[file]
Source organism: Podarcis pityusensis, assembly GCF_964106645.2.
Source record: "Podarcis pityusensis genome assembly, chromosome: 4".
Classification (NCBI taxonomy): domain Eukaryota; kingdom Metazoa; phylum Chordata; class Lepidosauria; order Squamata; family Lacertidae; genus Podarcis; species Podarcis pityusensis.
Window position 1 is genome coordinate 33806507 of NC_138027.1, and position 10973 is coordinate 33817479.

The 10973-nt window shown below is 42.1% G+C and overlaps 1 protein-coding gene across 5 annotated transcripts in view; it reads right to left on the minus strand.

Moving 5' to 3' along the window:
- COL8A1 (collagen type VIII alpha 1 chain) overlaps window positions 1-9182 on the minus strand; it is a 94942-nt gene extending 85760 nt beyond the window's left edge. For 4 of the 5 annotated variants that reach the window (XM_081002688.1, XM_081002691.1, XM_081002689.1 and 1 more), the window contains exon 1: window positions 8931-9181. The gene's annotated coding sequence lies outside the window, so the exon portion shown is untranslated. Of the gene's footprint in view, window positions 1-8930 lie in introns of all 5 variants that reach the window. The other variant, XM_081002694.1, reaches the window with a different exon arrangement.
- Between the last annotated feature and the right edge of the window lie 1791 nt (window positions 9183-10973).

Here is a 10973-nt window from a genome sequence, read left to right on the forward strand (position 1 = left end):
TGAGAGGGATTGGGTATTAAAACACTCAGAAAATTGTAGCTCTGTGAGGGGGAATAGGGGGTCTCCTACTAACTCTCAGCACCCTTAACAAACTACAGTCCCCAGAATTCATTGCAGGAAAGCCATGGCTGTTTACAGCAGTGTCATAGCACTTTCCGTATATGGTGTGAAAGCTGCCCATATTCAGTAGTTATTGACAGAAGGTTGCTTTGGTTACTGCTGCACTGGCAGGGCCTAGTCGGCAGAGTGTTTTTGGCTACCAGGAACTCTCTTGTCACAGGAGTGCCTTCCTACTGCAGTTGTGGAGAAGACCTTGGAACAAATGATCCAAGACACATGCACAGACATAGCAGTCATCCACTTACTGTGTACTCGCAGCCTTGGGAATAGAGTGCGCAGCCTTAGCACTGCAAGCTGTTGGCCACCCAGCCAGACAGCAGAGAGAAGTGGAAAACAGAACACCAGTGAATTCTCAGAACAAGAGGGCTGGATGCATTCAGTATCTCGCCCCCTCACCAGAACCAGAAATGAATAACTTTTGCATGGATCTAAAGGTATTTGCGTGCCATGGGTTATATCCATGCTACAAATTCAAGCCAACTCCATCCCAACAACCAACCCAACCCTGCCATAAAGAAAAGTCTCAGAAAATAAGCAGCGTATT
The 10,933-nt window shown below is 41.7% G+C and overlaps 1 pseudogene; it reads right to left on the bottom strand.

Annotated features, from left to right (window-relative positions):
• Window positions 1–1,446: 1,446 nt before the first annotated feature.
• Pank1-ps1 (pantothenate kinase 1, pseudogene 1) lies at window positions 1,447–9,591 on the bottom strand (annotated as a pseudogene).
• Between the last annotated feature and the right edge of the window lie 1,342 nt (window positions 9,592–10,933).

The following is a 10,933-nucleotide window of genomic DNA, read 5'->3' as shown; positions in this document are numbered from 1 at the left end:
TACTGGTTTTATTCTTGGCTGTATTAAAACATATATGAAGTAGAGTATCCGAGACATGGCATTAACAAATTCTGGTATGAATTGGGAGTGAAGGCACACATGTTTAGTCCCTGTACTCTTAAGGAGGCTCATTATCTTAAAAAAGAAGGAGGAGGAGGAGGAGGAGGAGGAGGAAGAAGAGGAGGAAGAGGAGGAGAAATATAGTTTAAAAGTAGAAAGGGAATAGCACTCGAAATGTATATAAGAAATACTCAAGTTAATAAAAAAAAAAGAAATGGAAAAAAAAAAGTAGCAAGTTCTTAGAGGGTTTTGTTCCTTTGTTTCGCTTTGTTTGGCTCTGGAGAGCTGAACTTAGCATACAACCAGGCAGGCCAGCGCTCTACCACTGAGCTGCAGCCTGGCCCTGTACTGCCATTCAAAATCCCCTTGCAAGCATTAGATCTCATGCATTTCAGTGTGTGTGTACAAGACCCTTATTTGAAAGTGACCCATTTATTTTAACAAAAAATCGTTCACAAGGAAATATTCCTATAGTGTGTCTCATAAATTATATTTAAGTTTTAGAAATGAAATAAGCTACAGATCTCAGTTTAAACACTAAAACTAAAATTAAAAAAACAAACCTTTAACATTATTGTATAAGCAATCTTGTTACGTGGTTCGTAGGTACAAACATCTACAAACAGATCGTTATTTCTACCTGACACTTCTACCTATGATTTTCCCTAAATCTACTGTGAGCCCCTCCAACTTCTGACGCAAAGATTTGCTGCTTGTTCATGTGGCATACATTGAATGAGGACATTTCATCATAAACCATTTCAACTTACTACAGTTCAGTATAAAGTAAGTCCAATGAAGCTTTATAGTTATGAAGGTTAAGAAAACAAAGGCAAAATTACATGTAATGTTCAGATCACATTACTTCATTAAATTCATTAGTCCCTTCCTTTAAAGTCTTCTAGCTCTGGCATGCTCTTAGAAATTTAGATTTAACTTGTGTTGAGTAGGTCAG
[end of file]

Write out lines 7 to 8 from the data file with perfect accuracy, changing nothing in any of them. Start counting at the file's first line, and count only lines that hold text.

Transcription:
- COL8A1 (collagen type VIII alpha 1 chain) overlaps window positions 1-9182 on the minus strand; it is a 94942-nt gene extending 85760 nt beyond the window's left edge. For 4 of the 5 annotated variants that reach the window (XM_081002688.1, XM_081002691.1, XM_081002689.1 and 1 more), the window contains exon 1: window positions 8931-9181. The gene's annotated coding sequence lies outside the window, so the exon portion shown is untranslated. Of the gene's footprint in view, window positions 1-8930 lie in introns of all 5 variants that reach the window. The other variant, XM_081002694.1, reaches the window with a different exon arrangement.
- Between the last annotated feature and the right edge of the window lie 1791 nt (window positions 9183-10973).